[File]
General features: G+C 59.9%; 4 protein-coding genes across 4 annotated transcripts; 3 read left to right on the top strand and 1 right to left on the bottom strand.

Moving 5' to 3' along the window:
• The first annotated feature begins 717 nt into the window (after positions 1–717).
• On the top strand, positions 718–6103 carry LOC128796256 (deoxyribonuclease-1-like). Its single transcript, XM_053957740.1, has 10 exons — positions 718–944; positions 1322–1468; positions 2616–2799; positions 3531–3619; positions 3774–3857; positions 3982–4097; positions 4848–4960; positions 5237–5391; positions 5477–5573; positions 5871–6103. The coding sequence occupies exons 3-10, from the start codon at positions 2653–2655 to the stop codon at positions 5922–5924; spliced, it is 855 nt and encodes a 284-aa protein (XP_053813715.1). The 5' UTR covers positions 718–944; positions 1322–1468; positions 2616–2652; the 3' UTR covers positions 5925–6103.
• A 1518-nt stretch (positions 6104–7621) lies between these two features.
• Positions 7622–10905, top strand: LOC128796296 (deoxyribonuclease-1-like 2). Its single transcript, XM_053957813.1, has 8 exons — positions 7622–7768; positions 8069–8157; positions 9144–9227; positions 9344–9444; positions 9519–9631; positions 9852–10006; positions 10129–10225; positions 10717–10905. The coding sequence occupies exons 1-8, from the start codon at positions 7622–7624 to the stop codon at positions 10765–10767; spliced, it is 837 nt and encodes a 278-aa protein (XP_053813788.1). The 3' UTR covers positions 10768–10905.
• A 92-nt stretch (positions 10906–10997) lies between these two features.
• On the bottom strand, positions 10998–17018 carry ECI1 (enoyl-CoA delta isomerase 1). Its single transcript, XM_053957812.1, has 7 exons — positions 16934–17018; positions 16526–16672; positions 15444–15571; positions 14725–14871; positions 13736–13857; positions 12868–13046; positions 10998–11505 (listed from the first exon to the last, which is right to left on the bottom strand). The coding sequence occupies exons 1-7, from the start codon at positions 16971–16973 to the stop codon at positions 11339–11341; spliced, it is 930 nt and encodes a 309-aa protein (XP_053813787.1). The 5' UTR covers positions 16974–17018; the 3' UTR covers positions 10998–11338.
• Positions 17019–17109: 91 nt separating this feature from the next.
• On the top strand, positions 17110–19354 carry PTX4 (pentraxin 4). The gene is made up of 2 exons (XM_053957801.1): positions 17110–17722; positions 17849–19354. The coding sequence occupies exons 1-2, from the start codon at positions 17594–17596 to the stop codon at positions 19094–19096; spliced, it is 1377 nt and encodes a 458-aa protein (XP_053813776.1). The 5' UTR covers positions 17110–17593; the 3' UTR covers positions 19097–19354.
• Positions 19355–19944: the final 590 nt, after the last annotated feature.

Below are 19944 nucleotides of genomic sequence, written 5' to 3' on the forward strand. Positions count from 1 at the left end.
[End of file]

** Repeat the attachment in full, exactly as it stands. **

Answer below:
General features: G+C 59.9%; 4 protein-coding genes across 4 annotated transcripts; 3 read left to right on the top strand and 1 right to left on the bottom strand.

Moving 5' to 3' along the window:
• The first annotated feature begins 717 nt into the window (after positions 1–717).
• On the top strand, positions 718–6103 carry LOC128796256 (deoxyribonuclease-1-like). Its single transcript, XM_053957740.1, has 10 exons — positions 718–944; positions 1322–1468; positions 2616–2799; positions 3531–3619; positions 3774–3857; positions 3982–4097; positions 4848–4960; positions 5237–5391; positions 5477–5573; positions 5871–6103. The coding sequence occupies exons 3-10, from the start codon at positions 2653–2655 to the stop codon at positions 5922–5924; spliced, it is 855 nt and encodes a 284-aa protein (XP_053813715.1). The 5' UTR covers positions 718–944; positions 1322–1468; positions 2616–2652; the 3' UTR covers positions 5925–6103.
• A 1518-nt stretch (positions 6104–7621) lies between these two features.
• Positions 7622–10905, top strand: LOC128796296 (deoxyribonuclease-1-like 2). Its single transcript, XM_053957813.1, has 8 exons — positions 7622–7768; positions 8069–8157; positions 9144–9227; positions 9344–9444; positions 9519–9631; positions 9852–10006; positions 10129–10225; positions 10717–10905. The coding sequence occupies exons 1-8, from the start codon at positions 7622–7624 to the stop codon at positions 10765–10767; spliced, it is 837 nt and encodes a 278-aa protein (XP_053813788.1). The 3' UTR covers positions 10768–10905.
• A 92-nt stretch (positions 10906–10997) lies between these two features.
• On the bottom strand, positions 10998–17018 carry ECI1 (enoyl-CoA delta isomerase 1). Its single transcript, XM_053957812.1, has 7 exons — positions 16934–17018; positions 16526–16672; positions 15444–15571; positions 14725–14871; positions 13736–13857; positions 12868–13046; positions 10998–11505 (listed from the first exon to the last, which is right to left on the bottom strand). The coding sequence occupies exons 1-7, from the start codon at positions 16971–16973 to the stop codon at positions 11339–11341; spliced, it is 930 nt and encodes a 309-aa protein (XP_053813787.1). The 5' UTR covers positions 16974–17018; the 3' UTR covers positions 10998–11338.
• Positions 17019–17109: 91 nt separating this feature from the next.
• On the top strand, positions 17110–19354 carry PTX4 (pentraxin 4). The gene is made up of 2 exons (XM_053957801.1): positions 17110–17722; positions 17849–19354. The coding sequence occupies exons 1-2, from the start codon at positions 17594–17596 to the stop codon at positions 19094–19096; spliced, it is 1377 nt and encodes a 458-aa protein (XP_053813776.1). The 5' UTR covers positions 17110–17593; the 3' UTR covers positions 19097–19354.
• Positions 19355–19944: the final 590 nt, after the last annotated feature.

Below are 19944 nucleotides of genomic sequence, written 5' to 3' on the forward strand. Positions count from 1 at the left end.